Pelican Flyer | August 10, 2020
Flexible, adaptive and highly intelligent, coyotes have a well-deserved reputation for being true American survivors. Once confined to the Western Plains, this cunning creature has managed to expand across much of North America. The increase in the coyote population is largely attributed to their extreme adaptability, along with a lack of apex predators that would normally keep their numbers in check.
All of this is to say that hunting too many coyotes is not really a big concern. While they don’t breed like rats, they do seem to become stealthier and grow their populations without much effort.
If you want to know how to hunt coyotes, you’ve come to the right place. We’re going to give you a crash course in hunting the elusive song-dog. So get your camo, grab your gun case and let’s get started.
There is no “best” gun for hunting coyotes. A rifle or a shotgun will both do the job, depending on where you’re hunting and how close you can call the coyote. Shotguns are great if you can get the coyote within range, while rifles are better if the coyotes are hanging back.
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The best rounds for hunting coyotes depends on what you want to do with the coyote afterward. If you want to mount your coyote to a wall or sell the fur, a .204 Ruger caliber is a fast, flat-shooting bullet that will do minimal damage to their pelt. Otherwise, a .223 is probably the most common round you’ll find when hunting coyotes.
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Obviously, you don’t want to hunt in an area that is completely void of coyotes. That’d be a big waste of time! So, how do you find coyotes?
There are several ways you can track coyotes. One way is to drive around and look for coyote tracks and scat. You can also park your truck and listen to their excited yelps at night. Once you hear their sounds, you’ll have an approximate idea of where they call home.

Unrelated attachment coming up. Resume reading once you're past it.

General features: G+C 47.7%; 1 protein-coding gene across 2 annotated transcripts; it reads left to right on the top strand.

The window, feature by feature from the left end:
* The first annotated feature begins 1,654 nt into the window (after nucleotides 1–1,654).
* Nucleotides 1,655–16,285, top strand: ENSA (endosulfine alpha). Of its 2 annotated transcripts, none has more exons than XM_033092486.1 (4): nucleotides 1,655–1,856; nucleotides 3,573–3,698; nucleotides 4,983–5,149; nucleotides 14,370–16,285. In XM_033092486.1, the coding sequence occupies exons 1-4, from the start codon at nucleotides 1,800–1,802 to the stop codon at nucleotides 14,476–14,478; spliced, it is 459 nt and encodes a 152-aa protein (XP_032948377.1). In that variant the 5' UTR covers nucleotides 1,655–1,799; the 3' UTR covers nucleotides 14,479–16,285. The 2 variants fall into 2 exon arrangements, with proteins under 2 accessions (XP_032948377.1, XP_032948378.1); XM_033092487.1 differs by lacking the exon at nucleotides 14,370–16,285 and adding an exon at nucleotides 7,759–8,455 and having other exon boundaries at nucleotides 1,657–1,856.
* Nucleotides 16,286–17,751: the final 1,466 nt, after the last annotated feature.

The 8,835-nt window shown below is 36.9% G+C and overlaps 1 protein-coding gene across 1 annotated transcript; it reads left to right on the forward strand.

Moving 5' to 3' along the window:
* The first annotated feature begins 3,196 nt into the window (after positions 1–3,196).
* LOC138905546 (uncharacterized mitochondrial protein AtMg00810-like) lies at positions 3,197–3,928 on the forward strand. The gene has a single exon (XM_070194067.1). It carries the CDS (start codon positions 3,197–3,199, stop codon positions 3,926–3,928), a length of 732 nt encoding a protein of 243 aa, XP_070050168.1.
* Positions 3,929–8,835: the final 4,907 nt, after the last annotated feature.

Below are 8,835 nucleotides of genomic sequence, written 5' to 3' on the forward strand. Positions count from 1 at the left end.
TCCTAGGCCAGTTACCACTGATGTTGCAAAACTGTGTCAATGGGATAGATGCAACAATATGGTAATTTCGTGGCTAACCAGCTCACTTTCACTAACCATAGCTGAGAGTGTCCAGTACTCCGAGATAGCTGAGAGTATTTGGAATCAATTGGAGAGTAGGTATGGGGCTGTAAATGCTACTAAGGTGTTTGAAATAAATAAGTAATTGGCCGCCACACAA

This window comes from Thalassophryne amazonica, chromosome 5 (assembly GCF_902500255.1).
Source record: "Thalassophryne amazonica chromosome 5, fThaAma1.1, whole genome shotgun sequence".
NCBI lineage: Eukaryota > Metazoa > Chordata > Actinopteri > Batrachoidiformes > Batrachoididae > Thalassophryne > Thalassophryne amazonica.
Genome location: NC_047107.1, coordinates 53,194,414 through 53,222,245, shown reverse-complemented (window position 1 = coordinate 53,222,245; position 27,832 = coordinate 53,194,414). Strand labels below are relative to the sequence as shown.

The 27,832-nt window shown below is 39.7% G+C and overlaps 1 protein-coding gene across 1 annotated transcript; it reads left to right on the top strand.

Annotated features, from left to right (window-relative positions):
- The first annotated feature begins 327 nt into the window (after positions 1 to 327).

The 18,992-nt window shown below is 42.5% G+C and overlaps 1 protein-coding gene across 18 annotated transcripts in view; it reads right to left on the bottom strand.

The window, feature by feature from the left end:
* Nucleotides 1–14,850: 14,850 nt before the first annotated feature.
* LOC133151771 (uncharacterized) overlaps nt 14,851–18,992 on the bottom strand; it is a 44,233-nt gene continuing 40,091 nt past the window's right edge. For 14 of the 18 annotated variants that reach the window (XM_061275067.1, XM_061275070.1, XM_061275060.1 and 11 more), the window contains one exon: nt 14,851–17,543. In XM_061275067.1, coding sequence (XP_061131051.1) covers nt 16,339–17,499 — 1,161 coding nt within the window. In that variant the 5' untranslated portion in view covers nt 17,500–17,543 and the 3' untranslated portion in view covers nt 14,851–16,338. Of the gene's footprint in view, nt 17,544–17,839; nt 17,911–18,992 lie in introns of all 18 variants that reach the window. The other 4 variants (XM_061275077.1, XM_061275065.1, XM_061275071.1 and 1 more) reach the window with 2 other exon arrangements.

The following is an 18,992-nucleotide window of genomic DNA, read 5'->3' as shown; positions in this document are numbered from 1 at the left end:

Coyotes are quick learners with good eyesight, great hearing and an incredible sense of smell. If they pick up on your scent, hear you stomping in the woods or see you on the horizon, they will take off and your hunt will be over.
Selecting the right coyote stand is key to calling in more coyotes and being successful in your hunt. An ideal coyote stand should conceal you while providing a good vantage point (think: a small hill with brush you can hide behind).
You should also try to control your scent as much as possible. Make sure the wind isn’t blowing on your back in the direction you’re calling the coyote. It’s also a good idea to invest in field spray to help mask your scent and fool the coyote into thinking you’re farther away than you actually are.
Distances can be deceiving, especially when you’re hunting on terrain that all looks the same. To increase your chances of making a clean shot, pick up a decent rangefinder. A rangefinder will help you establish a good stance between you and the coyote, setting you up for that perfect shot. They’re particularly useful when you have a coyote that isn’t responding to your call.
Coyotes can be deceptively difficult to call. Many older coyotes have been called before and have caught on to humans attempting to hunt them with the sounds of coyote whimpering and yelps.
If you’re not having much luck with basic coyote calls, switch it up with something they don’t hear as often. Bird calls, such as a turkey or a crow in distress, may potentially lure an older coyote into range.
Pro tip: Use electronic calls before trying a hand call. Let yourself get the hang of coyote hunting before worrying about making the right sound with a hand call.
If you want to successfully hunt coyotes, you must outsmart them on every aspect of your hunt. From the calls you make to your scent control strategies, coyotes will make every hunt a challenge—and that’s what makes it so rewarding.
To fool one of these cunning dogs, you must be every bit as cunning and adaptable as they are. Best of all, you can hunt them all-year-round, giving you plenty of opportunities to earn the rank of an expert hunter.
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